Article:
Weak Lensing Measurement of Filamentary Structure with the SDSS BOSS and Subaru Hyper Suprime-Cam Data
We report the weak lensing measurement of filaments between Sloan Digital Sky Survey (SDSS) III/Baryon Oscillation Spectroscopic Survey (BOSS) CMASS galaxy pairs at , using the Subaru Hyper Suprime-Cam (HSC) first-year galaxy shape catalogue. Despite of the small overlap of deg between these surveys we detect the filament lensing signal at 3.9 significance, which is the highest signal-to-noise lensing measurement of filaments between galaxy-scale halos at this redshift range. We derive a theoretical prediction and covariance using mock catalogues based on full-sky ray-tracing simulations. We find that the intrinsic scatter of filament properties and the fluctuations in large scale structure along the line-of-sight are the primary component of the covariance and the intrinsic shape noise from source galaxies no longer limits our lensing measurement. This fact demonstrates the statistical power of the HSC survey due to its deep observations and high number density of source galaxies. Our result is consistent with the theoretical prediction and supports the “thick” filament model. As the HSC survey area increases, we will be able to study detailed filament properties such as the dark matter distributions and redshift evolution of filaments.
keywords:large-scale structure of Universe – cosmology: observations – dark matter – gravitational lensing: weak
One of the key features of what the cold dark matter (CDM) model predicts is that the large scale structure of the Universe, which is formed from small scales such as stars and galaxies to large scales such as galaxy groups and clusters. In this process, the CDM collapses into dark matter halos and then galaxies are formed within a dark matter halo as a result of gas accretion. After a dark matter halo evolves, it hosts more galaxies and then galaxy groups and clusters are formed. Such massive halos are connected to each other via filamentary structure, the so-called cosmic web. Such filamentary structures have been clearly seen in the three-dimensional galaxy distribution observed by galaxy redshift surveys such as the 2dF Galaxy Redshift Survey (2dFGRS; Colless et al., 2001) and Sloan Digital Sky Survey (SDSS; York et al., 2000). Statistical measurement of the filamentary structure in the galaxy overdensity between massive halos has also been performed by stacking pairs of galaxy groups and clusters (e.g., Zhang et al., 2013)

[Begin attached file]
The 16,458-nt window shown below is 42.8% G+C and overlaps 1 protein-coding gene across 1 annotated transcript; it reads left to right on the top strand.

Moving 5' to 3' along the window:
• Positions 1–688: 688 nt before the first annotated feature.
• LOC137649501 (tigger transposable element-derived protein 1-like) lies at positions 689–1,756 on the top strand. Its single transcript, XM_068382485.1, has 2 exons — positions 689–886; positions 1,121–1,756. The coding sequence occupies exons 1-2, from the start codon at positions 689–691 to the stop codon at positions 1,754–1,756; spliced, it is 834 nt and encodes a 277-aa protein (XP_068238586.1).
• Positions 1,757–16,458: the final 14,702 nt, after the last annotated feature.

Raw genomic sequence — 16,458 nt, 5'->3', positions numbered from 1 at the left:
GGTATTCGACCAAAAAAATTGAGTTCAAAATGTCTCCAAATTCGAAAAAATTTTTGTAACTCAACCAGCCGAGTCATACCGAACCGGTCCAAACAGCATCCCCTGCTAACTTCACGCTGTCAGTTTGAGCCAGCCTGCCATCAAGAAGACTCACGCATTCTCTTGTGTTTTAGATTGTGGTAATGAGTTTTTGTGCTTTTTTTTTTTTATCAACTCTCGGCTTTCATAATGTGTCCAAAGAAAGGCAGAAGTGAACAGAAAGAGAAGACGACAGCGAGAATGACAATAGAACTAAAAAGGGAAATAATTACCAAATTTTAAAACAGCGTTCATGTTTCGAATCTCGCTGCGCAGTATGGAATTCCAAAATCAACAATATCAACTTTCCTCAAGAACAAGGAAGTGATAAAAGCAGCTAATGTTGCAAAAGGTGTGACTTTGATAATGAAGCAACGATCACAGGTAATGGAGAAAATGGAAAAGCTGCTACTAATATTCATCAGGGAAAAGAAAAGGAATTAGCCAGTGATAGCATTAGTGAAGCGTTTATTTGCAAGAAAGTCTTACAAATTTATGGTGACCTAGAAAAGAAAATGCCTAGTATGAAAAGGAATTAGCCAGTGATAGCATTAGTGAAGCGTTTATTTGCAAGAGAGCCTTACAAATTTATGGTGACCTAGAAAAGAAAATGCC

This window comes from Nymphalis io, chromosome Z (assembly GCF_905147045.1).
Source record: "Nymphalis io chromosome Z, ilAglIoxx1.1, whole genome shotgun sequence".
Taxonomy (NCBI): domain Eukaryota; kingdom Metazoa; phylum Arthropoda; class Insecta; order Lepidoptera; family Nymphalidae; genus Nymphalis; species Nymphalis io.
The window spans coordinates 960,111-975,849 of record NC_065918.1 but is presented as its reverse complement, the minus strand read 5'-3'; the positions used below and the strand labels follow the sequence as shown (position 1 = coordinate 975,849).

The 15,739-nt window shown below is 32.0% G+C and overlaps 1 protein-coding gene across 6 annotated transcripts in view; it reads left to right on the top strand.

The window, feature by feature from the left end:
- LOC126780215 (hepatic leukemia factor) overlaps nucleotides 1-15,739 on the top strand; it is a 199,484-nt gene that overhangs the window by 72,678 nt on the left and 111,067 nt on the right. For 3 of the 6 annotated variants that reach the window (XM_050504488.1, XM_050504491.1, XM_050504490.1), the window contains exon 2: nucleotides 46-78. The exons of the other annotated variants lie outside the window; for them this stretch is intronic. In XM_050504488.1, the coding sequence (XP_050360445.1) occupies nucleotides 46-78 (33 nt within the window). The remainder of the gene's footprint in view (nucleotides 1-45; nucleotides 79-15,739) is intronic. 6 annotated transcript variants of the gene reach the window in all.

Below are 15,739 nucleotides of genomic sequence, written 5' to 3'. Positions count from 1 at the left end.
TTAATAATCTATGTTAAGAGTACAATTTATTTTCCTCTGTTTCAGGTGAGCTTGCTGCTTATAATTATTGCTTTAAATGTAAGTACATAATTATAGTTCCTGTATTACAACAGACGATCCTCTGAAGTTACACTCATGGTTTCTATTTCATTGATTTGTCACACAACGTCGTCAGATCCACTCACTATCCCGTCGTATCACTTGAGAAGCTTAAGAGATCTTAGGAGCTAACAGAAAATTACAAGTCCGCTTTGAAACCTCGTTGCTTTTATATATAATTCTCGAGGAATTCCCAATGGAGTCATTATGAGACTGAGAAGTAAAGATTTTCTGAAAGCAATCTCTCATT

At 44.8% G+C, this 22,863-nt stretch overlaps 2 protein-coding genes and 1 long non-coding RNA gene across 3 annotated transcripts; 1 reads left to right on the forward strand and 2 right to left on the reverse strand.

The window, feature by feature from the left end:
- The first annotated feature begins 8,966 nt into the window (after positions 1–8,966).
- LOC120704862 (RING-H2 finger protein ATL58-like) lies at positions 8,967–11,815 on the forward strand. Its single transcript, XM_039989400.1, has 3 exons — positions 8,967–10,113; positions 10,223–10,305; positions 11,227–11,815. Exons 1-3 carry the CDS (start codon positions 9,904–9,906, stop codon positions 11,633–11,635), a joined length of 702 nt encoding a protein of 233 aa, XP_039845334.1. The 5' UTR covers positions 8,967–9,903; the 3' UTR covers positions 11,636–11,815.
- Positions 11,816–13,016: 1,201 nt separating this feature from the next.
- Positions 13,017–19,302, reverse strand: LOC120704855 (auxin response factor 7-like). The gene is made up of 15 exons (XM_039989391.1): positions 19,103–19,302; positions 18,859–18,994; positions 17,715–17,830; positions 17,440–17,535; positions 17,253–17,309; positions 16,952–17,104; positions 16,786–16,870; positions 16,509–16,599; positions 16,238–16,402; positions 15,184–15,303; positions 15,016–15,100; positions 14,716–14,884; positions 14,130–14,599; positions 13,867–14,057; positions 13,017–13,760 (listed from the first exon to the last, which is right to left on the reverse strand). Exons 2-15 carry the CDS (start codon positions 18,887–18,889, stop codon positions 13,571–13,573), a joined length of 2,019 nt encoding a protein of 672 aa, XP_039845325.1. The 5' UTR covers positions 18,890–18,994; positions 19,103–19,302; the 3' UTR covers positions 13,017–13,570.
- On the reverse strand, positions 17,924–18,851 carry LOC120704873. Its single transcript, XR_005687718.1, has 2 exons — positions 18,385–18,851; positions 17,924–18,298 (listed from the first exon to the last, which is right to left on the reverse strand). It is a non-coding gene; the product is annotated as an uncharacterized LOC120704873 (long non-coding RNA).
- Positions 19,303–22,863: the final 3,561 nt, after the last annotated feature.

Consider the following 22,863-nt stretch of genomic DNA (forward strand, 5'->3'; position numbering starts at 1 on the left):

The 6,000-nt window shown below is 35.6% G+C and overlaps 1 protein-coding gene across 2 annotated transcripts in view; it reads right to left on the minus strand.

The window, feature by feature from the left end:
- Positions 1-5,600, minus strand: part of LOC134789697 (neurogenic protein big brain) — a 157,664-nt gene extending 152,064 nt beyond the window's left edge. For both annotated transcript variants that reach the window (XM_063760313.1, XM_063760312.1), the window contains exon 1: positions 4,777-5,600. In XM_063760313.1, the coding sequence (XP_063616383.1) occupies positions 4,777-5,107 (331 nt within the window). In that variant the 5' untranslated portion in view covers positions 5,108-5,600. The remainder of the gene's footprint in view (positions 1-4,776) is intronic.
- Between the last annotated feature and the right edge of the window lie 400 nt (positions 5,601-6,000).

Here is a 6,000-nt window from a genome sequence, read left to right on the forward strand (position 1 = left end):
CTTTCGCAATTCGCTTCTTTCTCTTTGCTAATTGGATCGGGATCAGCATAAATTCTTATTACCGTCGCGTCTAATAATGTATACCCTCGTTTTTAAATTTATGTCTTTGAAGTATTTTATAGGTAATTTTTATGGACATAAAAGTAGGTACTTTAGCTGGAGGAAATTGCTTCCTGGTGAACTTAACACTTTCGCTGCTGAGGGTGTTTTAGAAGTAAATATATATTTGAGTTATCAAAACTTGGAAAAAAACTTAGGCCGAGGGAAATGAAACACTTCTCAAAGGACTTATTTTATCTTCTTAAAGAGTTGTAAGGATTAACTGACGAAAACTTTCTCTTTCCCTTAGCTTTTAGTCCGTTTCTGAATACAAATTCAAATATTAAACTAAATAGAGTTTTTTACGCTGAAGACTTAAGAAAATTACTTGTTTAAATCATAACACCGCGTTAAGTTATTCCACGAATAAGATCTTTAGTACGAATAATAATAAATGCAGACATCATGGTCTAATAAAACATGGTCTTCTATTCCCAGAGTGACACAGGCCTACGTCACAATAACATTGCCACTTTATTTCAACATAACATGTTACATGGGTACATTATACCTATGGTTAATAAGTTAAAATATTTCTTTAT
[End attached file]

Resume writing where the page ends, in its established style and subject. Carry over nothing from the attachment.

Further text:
In addition to these measurements, it is of great importance to measure the dark matter filaments, which will be a more direct proof of the CDM cosmology. Such a measurement can be made possible by weak gravitational lensing which manifests as a coherent distortion in observed galaxy shapes caused by foreground dark matter structures.